A white dress, delicately adorned with tiny red cross stitches making floral patterns hangs from the door of an antique gallery in the historic Old City of Jerusalem. The owner of the gallery, Yasser Barakat, explains that it is most probably a wedding dress.
He points out decorative details on this costume and then on other fine embroidery kept in an open chest in his treasure trove of a shop.
He explains that each piece of Palestinian needlework is a carefully created story in thread, and a part of Palestinian heritage to be safeguarded.
This traditional Palestinian craft of intricate cross stitch is known as tatreez. It is an ancient art form, passed down through generations of Palestinian women, which not only adorns garments and accessories but also narrates a rich history of a people steadfast in preserving their cultural heritage despite adversities. In these stitches stories are built from threads of culture, heritage and resilience. This craft has become a symbol of Palestinian identity and can be found in homes of most Palestinian families, in the West Bank, Gaza strip, Israel and far afield in the diaspora.
Cross stitch embroidery is an ancient craft, practised by communities across the globe. It’s difficult to say when and where this technique first started but it has been an integral part of the region's textile tradition and has deep roots in Palestinian history, dating back centuries, perhaps even longer. Archaeological digs in Jericho have found representations of women wearing embroidered thoub ( a traditional Palestinian dress) and there is evidence to suggest that the “current embroidery styles are part of a cultural tradition that dates back thousands of years”. It is so deeply ingrained in the culture that in 2021 “The art of embroidery in Palestine, practices, skills, knowledge and rituals” were inscribed in UNESCO’s list of “Intangible Cultural Heritage of Humanity”.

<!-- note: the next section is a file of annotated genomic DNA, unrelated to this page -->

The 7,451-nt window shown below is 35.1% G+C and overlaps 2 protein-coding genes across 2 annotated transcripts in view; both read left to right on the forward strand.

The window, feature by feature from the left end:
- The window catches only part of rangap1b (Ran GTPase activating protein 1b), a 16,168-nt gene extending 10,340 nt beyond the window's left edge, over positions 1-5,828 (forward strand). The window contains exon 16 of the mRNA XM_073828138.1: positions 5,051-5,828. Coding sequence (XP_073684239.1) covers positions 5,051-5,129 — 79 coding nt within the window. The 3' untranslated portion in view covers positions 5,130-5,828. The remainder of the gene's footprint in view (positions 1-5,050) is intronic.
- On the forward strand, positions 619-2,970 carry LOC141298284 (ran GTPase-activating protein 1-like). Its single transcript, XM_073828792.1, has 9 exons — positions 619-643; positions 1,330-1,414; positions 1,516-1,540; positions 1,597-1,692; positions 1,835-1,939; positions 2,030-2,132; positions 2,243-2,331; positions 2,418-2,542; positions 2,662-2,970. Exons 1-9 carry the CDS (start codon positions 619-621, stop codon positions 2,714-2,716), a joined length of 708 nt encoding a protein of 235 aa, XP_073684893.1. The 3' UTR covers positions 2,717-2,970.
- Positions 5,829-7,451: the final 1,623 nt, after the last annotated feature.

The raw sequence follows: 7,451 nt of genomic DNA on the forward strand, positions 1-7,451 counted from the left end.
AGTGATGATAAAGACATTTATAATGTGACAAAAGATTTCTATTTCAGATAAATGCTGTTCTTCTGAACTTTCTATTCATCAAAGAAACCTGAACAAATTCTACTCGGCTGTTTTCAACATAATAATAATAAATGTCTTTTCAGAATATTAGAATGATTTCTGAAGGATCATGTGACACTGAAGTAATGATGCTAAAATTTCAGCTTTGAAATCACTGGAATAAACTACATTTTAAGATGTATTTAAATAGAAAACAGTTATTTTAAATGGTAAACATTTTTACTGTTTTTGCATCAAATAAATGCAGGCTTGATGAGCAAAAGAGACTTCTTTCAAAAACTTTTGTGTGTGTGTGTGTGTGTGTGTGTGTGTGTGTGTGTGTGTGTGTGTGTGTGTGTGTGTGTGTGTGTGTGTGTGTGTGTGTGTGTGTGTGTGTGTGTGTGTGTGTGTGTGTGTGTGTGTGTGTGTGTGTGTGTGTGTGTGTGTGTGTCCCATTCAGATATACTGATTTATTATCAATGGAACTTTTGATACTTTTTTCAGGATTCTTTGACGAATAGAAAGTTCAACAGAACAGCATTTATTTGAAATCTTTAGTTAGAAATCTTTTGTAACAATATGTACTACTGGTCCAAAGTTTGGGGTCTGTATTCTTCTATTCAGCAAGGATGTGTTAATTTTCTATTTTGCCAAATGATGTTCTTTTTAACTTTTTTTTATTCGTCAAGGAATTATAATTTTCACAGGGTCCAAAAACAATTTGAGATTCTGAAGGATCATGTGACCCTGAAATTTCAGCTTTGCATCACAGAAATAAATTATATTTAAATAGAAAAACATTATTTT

Tatreez embellishes women’s clothing and served as a means of personal expression, with women incorporating symbols and motifs into their designs, each carrying a unique story or representing a particular village or family.
Imagery was inspired by a traditional rural life: colours, cloth and motifs could tell you much about a person’s social standing and where they were from. Common motifs include geometric patterns, floral designs, depictions of olive trees, cypress trees, and village scenes.
The tradition of Palestinian embroidery “Is extremely rich” explains art historian Rachel Dedman “it has a language, a vocabulary, dialects of its own, because despite being not a huge territory, Palestine had extraordinarily multi faceted modes of making embroidery; so the work from Ramallah is different from the work from Bethlehem and is different from the kinds of motifs that were practised in Jerusalem. You can understand this via the kinds of motifs that are used… in Jaffa for instance which is by the sea you may notice motifs related to water or to oranges where they grow a lot of oranges. In Hebron you have a lot of the vine motifs because this was a grape growing region.”
Attributing stitch styles to regions is not always clear cut, researchers have accounts “ of a gradual waxing and waning of embroidery fashions influenced by new ideas moving through the countryside ….” one style being pushed aside because at a particular moment it was seen as insufficiently modest, or another style drifting to coast from the country after a family outing from Bethlehem impressed the style on another community of women. Patterns were “adopted from European copy books” … and “Syrian silk threads gave way to cheaper, more plentiful DMC cotton threads from France.